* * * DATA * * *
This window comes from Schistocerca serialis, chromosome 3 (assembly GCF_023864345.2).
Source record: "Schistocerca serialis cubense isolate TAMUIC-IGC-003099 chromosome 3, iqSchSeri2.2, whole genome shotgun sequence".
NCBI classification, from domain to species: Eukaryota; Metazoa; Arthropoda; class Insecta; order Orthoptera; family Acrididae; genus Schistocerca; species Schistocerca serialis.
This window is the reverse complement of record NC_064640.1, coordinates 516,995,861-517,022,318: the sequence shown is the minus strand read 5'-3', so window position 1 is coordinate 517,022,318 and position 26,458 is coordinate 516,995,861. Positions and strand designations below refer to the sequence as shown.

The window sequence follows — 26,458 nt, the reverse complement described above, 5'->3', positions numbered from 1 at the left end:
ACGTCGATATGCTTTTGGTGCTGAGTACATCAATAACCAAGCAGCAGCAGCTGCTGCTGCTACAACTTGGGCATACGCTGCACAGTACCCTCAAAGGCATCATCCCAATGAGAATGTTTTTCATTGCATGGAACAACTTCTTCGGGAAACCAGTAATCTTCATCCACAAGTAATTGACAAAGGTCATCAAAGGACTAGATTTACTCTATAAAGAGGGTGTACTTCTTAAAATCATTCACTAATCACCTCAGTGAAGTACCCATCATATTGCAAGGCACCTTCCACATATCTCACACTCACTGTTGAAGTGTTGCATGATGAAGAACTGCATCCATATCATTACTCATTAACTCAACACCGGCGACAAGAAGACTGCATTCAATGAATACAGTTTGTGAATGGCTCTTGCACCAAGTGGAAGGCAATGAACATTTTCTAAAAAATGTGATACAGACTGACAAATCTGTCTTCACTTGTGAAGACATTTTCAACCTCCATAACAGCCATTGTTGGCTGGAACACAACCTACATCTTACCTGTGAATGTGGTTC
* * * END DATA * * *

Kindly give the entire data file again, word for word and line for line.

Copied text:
This window comes from Schistocerca serialis, chromosome 3 (assembly GCF_023864345.2).
Source record: "Schistocerca serialis cubense isolate TAMUIC-IGC-003099 chromosome 3, iqSchSeri2.2, whole genome shotgun sequence".
NCBI classification, from domain to species: Eukaryota; Metazoa; Arthropoda; class Insecta; order Orthoptera; family Acrididae; genus Schistocerca; species Schistocerca serialis.
This window is the reverse complement of record NC_064640.1, coordinates 516,995,861-517,022,318: the sequence shown is the minus strand read 5'-3', so window position 1 is coordinate 517,022,318 and position 26,458 is coordinate 516,995,861. Positions and strand designations below refer to the sequence as shown.

The window sequence follows — 26,458 nt, the reverse complement described above, 5'->3', positions numbered from 1 at the left end:
ACGTCGATATGCTTTTGGTGCTGAGTACATCAATAACCAAGCAGCAGCAGCTGCTGCTGCTACAACTTGGGCATACGCTGCACAGTACCCTCAAAGGCATCATCCCAATGAGAATGTTTTTCATTGCATGGAACAACTTCTTCGGGAAACCAGTAATCTTCATCCACAAGTAATTGACAAAGGTCATCAAAGGACTAGATTTACTCTATAAAGAGGGTGTACTTCTTAAAATCATTCACTAATCACCTCAGTGAAGTACCCATCATATTGCAAGGCACCTTCCACATATCTCACACTCACTGTTGAAGTGTTGCATGATGAAGAACTGCATCCATATCATTACTCATTAACTCAACACCGGCGACAAGAAGACTGCATTCAATGAATACAGTTTGTGAATGGCTCTTGCACCAAGTGGAAGGCAATGAACATTTTCTAAAAAATGTGATACAGACTGACAAATCTGTCTTCACTTGTGAAGACATTTTCAACCTCCATAACAGCCATTGTTGGCTGGAACACAACCTACATCTTACCTGTGAATGTGGTTC